College Considerations to Ponder While Still in High School

College Considerations to Ponder While Still in High School

If you are a high school student who has always known college is right for you, that is great news. To know at a young age that you desire higher education and the career prospects that will follow is somewhat rare. However, just because this is something you always knew you would do does not mean that it happens automatically. There are things you can begin to think about now that will help you in your journey to your freshman year. Below are a few of those considerations and a few helpful tips to get your mind on a collegiate track now.

Where to Attend

This is arguably the biggest decision you will have to make so you should allow yourself a period of time to make it. Even if you have you heart already set on one specific school, allowing yourself to explore a few options is a great way to either solidify that decision or show you things you didn’t yet know that you wanted out of a school. Talk to your counselors and think about what you want in a college experience. If you know the academic track you plan to pursue, consider colleges where that area of study is notable. Or many you are an athlete and know that you want to continue that into your college years either as a participant or as a fan. In which case a strong athletic community would make sense. Decide if you are someone who wants to move away or live at home and commute. That fact alone will help you narrow down your options, especially if you plan to move away and need to consider in-state versus out-of-state universities.

From there you can schedule campus tours. Some of these can be done virtually, however if you are able, you should really visit the campus in person. You will be able to see firsthand a refreshed brand of the school that the internet can sometimes lack. You will also likely be matched up or placed in a group with other hopeful students and be given a guided tour from a current attendee of the school. Being able to ask questions live and get perspective from someone who is already invested in the university is priceless. If you can, devote part of your day to driving around the city where that school is also. You need to get an understanding of whether or not you feel the area in general is a good fit for you.

How to Pay For it

College is expensive and there is no denying that. But expensive does not have to mean unaffordable. Most people are not able to write a check and pay cash for their entire college education and you should know that those who can are often the exception not the rule. If you are going to be funding your own education it is never too early to start exploring opportunities like student loans and scholarships. Use the internet and sites like Navient Marketplace to your advantage and start searching for personalized rates. Playing around with numbers will give you a good idea of what the loan process looks like and what you might be looking at in terms of the amount you need to borrow. You can save money on student loans, scholarships, and FASFA this way, and you can’t beat the ease of the process.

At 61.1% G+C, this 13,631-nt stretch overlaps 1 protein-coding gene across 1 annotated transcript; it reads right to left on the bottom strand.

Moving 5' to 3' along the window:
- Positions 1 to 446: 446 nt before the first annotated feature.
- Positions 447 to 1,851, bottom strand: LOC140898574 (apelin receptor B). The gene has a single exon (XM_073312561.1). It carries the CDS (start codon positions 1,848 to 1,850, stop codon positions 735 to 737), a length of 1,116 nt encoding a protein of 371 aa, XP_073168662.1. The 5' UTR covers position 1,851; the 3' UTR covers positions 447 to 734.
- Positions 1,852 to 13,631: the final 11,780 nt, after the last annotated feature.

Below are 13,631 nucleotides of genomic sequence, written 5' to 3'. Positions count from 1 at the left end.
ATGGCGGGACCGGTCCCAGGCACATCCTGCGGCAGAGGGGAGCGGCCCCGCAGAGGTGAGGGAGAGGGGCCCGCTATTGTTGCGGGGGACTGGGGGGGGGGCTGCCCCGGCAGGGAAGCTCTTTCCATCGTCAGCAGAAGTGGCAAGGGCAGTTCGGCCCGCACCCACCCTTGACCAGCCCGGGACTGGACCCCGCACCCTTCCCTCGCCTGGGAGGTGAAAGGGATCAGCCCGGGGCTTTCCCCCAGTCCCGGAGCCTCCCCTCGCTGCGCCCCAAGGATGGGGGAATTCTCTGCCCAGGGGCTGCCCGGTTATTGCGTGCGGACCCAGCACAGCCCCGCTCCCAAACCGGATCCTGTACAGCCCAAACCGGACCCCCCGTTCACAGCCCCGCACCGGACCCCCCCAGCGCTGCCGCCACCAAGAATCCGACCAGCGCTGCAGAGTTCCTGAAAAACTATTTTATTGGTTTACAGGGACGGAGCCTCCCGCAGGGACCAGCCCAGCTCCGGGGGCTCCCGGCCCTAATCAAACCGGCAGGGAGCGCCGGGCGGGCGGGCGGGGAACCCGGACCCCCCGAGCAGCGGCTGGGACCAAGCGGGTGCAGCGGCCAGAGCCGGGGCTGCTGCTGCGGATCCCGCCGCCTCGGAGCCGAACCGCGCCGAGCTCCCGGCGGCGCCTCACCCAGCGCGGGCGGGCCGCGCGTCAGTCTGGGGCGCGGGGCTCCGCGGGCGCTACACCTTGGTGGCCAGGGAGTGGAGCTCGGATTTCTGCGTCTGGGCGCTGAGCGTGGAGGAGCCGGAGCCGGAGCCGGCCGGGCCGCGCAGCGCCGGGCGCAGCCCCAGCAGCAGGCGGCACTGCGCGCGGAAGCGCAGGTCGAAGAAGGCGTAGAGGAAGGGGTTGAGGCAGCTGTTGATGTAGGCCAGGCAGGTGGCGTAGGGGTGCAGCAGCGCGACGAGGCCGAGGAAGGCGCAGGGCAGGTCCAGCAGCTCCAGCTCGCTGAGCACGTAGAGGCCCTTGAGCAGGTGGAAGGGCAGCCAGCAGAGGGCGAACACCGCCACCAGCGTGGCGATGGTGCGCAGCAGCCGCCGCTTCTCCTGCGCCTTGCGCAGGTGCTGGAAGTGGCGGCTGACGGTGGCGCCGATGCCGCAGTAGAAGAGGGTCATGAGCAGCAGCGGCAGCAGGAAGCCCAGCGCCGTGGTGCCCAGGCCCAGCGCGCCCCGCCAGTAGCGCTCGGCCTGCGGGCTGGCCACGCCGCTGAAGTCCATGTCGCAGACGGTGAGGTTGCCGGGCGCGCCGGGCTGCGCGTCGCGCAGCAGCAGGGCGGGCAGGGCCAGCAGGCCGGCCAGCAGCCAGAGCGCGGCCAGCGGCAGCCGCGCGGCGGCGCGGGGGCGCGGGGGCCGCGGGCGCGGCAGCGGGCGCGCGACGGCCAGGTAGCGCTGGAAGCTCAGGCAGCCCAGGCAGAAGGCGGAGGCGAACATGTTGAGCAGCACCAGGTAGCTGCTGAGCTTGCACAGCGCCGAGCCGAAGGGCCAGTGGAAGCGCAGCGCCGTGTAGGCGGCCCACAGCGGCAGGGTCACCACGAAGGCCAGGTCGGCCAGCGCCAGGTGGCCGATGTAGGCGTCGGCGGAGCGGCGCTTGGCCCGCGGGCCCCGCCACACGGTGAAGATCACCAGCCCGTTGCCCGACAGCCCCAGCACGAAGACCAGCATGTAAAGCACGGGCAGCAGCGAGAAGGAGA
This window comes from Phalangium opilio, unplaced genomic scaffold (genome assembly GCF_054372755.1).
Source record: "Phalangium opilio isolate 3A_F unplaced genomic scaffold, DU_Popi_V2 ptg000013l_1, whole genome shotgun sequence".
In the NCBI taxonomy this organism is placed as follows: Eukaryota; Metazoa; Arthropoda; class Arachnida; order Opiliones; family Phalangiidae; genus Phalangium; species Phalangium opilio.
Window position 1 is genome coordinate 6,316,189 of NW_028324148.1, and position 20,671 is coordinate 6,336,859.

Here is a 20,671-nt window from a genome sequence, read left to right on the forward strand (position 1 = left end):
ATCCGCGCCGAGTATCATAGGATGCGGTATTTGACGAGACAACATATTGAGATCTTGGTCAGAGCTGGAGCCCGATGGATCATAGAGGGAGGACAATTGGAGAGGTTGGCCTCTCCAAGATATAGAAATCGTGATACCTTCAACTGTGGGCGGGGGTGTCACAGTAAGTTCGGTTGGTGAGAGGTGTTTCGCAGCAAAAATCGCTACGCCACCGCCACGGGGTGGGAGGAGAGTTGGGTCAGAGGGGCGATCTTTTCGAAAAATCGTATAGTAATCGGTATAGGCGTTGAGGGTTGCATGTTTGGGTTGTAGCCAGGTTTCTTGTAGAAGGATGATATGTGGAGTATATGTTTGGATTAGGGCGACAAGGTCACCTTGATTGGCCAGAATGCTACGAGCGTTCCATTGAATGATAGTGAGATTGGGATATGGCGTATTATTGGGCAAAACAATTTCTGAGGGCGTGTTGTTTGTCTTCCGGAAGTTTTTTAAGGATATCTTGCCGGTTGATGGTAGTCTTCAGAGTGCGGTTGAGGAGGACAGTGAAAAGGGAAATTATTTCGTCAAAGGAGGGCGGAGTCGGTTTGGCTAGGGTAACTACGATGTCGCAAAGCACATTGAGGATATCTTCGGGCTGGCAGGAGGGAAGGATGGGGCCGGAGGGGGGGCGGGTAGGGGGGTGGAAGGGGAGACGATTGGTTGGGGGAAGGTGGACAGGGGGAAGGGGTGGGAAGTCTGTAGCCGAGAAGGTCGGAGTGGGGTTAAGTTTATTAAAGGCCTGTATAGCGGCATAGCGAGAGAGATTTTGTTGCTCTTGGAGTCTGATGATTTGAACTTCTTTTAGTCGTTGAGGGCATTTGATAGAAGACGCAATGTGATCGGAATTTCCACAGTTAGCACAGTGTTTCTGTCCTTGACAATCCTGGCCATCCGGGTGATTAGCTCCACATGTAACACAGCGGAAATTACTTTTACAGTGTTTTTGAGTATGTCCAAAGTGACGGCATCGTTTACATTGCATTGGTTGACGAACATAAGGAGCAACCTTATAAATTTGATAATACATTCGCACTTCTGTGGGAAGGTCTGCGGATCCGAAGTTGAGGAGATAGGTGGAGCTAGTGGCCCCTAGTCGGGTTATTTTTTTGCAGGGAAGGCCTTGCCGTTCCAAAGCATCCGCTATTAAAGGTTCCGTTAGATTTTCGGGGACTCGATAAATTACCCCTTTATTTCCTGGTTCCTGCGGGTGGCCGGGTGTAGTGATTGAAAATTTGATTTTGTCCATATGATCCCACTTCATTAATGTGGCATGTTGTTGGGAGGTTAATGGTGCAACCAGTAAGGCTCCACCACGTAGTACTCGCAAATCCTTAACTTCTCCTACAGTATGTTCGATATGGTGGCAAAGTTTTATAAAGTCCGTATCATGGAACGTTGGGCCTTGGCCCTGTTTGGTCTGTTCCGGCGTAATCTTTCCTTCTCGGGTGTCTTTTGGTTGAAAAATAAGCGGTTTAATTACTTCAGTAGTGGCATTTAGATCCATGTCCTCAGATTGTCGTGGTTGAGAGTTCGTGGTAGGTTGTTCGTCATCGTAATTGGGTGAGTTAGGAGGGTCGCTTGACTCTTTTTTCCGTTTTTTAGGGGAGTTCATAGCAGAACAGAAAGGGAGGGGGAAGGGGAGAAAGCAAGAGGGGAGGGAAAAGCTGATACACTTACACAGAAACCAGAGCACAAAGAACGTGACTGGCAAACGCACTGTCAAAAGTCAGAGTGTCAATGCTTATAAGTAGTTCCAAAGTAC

How to Succeed

So much change happens when you move from being a high school senior to a college freshman, and the years that you spend as a college student in general. Preparing yourself as much as possible now for some of those changes will really help you feel like the shifts are less jarring. If you are moving away, some things you can expect to have to handle on your own now would be your schedule, cleaning and cooking, finances, and social life. It is not uncommon for college freshman to go a little wild when they get this first taste of adulthood freedom but don’t let that excitement cause your judgement to lapse or to lose sight of your ultimate goal of getting an education.

In high school you can start preparing for this by taking some of your own personal chores into your own hands. If you are not already, do your own laundry, clean your own room, and you can even do your own grocery shopping. Speak to your parents about your intent and see what wisdom they can offer. Learning time management skills is going to be especially important. When you are not under the watchful eye of a parent or teacher it can be easy to put your studies off but that is a bad habit to start. Preparing now will help ensure that once you are off on your own you have laid a solid foundation for good habits to become your norm.